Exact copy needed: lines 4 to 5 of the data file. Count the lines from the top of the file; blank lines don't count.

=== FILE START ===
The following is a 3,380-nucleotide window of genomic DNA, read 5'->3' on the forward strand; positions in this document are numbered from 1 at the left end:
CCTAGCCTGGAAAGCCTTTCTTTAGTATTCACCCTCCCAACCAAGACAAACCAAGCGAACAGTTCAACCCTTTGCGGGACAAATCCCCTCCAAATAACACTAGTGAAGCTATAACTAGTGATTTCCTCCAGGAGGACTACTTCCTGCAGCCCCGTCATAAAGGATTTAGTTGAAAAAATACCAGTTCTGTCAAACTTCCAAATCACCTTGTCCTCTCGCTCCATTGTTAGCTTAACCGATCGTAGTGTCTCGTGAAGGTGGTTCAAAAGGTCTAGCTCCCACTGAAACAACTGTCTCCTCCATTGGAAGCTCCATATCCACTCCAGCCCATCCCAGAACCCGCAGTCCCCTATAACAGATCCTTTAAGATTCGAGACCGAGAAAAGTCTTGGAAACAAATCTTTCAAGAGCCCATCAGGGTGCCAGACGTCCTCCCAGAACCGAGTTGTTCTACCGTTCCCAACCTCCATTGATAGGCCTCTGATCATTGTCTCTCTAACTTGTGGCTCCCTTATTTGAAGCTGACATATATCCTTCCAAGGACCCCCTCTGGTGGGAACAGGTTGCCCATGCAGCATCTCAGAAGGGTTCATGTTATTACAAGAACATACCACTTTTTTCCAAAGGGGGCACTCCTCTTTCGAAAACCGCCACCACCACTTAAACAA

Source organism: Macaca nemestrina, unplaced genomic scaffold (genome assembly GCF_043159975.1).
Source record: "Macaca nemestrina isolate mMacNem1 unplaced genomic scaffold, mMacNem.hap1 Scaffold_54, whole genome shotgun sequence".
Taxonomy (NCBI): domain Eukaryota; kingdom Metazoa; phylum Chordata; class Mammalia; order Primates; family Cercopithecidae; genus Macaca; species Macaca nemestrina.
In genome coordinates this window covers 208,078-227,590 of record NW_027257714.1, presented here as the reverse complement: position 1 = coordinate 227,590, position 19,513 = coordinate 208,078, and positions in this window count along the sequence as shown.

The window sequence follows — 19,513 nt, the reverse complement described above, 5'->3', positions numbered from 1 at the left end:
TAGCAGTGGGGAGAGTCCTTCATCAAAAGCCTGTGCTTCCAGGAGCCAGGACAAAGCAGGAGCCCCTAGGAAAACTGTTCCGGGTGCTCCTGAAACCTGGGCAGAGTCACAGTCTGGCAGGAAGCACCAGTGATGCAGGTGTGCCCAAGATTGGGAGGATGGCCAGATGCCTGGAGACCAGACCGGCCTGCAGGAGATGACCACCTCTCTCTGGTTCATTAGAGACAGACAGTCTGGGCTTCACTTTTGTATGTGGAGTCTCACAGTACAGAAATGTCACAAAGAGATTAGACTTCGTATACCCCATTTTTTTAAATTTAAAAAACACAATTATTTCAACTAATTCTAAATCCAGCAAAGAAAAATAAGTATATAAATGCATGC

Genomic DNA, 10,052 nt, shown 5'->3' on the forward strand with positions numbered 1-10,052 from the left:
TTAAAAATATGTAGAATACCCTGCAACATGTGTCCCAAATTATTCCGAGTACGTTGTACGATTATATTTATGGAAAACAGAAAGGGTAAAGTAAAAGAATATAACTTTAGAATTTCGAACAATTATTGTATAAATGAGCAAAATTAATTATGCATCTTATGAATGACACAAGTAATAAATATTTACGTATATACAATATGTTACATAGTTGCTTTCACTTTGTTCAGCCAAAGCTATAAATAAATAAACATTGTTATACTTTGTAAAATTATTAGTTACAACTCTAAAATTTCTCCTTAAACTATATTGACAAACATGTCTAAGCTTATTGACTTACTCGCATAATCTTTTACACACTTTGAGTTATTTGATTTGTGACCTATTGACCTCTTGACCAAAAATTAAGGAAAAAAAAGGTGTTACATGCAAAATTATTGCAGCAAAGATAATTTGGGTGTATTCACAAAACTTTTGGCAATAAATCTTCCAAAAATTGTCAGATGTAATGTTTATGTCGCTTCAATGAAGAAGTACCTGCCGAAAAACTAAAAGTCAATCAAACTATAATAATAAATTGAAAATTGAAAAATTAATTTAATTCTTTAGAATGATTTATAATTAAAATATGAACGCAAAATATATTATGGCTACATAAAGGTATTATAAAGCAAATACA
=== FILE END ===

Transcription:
Source record: "Macaca nemestrina isolate mMacNem1 unplaced genomic scaffold, mMacNem.hap1 Scaffold_54, whole genome shotgun sequence".
Taxonomy (NCBI): domain Eukaryota; kingdom Metazoa; phylum Chordata; class Mammalia; order Primates; family Cercopithecidae; genus Macaca; species Macaca nemestrina.